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David Siik loves running. The Michigan native, our number 8 Hottest contestant, has competed in runs since college, incorporates running into his sessions with clients and is even penning a book about how to maximize your treadmill workouts. (Watch the fitness buff and Ford model talk about his obsession right here; click here to see him on the cover of Runner's World.) We spoke to him about his number one passion and number one workout pet peeve.
How did you get into training?
"I'm a retired competitive runner. When I stopped racing I wanted to find a way to continue in the culture of running. So I began instructing people. I'm known in LA as 'the running trainer' because all of my workouts are based on the principles and ideas of running. I'm so desperately in love with running that I just wanted to help other people to stop hating running."
Okay: How do you get people to stop hating running?
"Number one is understanding how to do it correctly. And then seeing the results. It's difficult—running is not ever going to be easy—but it's such an amazing way to maintain the body. Running is extremely emotional. If you thrive on the emotion of it instead of the sweat and hard work of it, that's how you become a running addict. And that's how you become a better runner."
What's the hardest thing about what you do?
"I would say that the hardest thing is making everybody happy, because you never will. Everyone has such a different set of needs. But in LA especially, LA's a very fit city and it breaks my heart that the people who are already fit, well educated, they've already worked really hard and come a long way, they're the demographic that's not looked after. They're kind of forgotten. People only care about weight-loss stories. My greatest contribution is helping the fit-ready community stay motivated. It's easy to help someone lose weight. It's very difficult to take somebody who's already fit and help them move to the next level."
What's the most rewarding part?
"There are so many rewards. I get to share my obsession and passion and deep deep love for running with people. I get comments all the time about how fast someone has run a mile and that's great and I'm happy for those people, but it's the girl or the guy who comes to me in tears saying, 'David, I haven't actually run longer than two minutes in 15 years.' And they're so overwhelmed by the ability of their body. For someone to run five minutes straight through who hasn't run in many years, it's almost an out-of-body experience for me. It's so gratifying. It's a form of therapy too. I have a lot of people who have told me that running has become their biggest source of emotional therapy."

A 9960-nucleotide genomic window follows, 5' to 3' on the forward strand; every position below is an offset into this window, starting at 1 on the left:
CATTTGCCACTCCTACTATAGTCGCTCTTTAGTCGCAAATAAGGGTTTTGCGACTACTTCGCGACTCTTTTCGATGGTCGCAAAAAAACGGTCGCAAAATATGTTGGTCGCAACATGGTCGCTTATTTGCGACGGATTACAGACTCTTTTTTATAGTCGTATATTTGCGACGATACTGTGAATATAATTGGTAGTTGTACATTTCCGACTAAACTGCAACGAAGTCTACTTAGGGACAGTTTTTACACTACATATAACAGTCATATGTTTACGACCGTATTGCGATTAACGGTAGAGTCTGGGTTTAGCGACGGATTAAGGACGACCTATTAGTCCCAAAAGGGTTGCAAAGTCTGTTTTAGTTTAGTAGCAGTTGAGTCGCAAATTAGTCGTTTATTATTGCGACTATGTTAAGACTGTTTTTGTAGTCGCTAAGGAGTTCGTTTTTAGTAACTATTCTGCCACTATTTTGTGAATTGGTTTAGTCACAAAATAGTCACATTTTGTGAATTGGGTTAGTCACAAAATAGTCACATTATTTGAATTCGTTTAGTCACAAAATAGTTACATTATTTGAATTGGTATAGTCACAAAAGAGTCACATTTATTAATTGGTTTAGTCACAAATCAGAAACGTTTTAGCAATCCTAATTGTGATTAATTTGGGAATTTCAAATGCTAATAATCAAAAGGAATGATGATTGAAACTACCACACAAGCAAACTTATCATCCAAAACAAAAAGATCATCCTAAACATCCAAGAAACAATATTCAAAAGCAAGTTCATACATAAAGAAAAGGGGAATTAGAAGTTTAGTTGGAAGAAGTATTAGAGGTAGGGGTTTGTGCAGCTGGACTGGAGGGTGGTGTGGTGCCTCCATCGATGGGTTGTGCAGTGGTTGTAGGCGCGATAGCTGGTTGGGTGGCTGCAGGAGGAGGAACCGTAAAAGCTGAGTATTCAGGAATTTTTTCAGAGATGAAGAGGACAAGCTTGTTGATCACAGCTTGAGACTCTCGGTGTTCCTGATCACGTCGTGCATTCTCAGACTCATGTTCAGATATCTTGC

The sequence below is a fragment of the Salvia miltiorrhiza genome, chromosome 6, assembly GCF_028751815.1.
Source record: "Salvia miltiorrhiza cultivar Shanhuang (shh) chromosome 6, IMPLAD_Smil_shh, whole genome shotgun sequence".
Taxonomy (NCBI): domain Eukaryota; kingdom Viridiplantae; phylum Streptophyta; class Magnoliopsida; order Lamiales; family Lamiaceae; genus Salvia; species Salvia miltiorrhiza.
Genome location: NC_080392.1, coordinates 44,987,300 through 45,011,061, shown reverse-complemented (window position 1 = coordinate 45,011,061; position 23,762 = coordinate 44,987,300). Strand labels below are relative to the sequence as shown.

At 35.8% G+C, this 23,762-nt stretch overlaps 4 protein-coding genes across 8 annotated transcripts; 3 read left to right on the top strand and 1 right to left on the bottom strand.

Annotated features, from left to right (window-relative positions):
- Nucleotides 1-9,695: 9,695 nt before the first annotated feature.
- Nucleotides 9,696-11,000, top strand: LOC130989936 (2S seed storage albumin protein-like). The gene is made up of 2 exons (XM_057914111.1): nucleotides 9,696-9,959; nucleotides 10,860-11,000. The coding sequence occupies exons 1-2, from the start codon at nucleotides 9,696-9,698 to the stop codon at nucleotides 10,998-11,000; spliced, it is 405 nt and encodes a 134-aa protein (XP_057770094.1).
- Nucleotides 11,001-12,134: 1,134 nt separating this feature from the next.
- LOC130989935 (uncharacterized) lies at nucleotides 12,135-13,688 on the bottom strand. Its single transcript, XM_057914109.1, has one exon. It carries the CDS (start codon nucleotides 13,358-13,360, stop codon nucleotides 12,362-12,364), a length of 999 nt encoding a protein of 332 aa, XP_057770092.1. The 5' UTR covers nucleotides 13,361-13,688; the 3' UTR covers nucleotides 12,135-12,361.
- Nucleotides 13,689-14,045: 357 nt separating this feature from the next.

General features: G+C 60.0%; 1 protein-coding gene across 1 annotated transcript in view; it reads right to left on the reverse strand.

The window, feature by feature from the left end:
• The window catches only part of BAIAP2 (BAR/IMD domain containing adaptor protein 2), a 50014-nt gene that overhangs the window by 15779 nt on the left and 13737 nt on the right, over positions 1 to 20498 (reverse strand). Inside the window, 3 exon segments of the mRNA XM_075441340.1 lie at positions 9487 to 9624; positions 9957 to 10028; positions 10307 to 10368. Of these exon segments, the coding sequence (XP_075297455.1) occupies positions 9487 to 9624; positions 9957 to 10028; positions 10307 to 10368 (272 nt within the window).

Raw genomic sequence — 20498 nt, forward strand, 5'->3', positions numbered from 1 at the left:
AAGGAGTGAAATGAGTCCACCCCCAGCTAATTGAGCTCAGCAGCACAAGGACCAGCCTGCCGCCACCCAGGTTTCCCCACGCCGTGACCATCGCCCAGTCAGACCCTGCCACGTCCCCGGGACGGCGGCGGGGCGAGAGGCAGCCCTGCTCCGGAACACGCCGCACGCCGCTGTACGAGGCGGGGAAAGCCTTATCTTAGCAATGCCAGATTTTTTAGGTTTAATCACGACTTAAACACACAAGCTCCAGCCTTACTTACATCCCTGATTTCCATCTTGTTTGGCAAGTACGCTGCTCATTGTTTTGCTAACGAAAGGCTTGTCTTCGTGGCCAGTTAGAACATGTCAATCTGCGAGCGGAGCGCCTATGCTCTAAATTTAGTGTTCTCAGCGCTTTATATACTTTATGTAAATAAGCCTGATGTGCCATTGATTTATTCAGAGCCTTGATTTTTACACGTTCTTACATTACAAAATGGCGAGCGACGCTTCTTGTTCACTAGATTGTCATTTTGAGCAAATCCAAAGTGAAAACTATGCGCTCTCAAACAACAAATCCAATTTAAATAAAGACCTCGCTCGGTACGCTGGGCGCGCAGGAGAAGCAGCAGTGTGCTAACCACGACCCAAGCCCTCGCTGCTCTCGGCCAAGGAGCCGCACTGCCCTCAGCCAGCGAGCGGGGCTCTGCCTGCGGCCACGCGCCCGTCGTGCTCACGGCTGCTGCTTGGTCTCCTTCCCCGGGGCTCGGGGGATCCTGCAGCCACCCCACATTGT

Do you have any tips for someone who is just starting out?
"My number one thing is: don't be hard on yourself. And always come back. Always try again. Even if you hate it, you hate the instructor, go somewhere else and try it again. You have to come back. It will get easier."
What's the biggest mistake you see in peoples' workouts?
"Everybody loves to show off in the last ten seconds of a training session. But saving it for the end of the workout, or when the trainer is watching you do your last rep, is the biggest mistake you'll ever make. Work out like you live your life. The last ten seconds of your life, they really don't matter compared to the quality of your life up to that point. I think fitness is the same thing."
What's your advice for getting a flat stomach?
"Running! Running and diet of course. Eating right, combined with running specifically, is like the atomic bomb on fat. Nothing it melts it away the same. It's the number one thing people ask me as a fitness model. I do a lot of ab shoots and always get, 'How many crunches do you do?' I do very little. It's about running. There's a certain torquing motion that your body does when you're running. When you lift your knee your body torques and your abs react underneath. And that's what holds a runner's stomach in and why runners have such flat stomachs. Core and running are hand-in-hand, you can't have one without the other."
Where do you shop for workout gear?
"Well, I'm sponsored by Mizuno and they're launching a whole new line of fabrics that I've been testing that are incredible. They have some really really great workout stuff. They're in every running store and most big athletic stores carry [the brand]. And then I teach and train in Lululemon. I have to say that my favorite shoe is the Precision. It's a really, really great shoe for somebody with an average kind of stride and running ability."
What do you like to do when you're not running?
"I'm publishing a running book this year. It's been really exciting. It's a treadmill running book so it's all about training on the treadmill. I have a methodology of training with specific guidelines that give you the biggest burn out of the running with the least amount of impact on the body. It's half-narrative, kind of like 'Chicken Soup for the Runner's Soul,' and half an instruction manual and I work on it every day. Every spare moment I have. We're trying to get it published this year."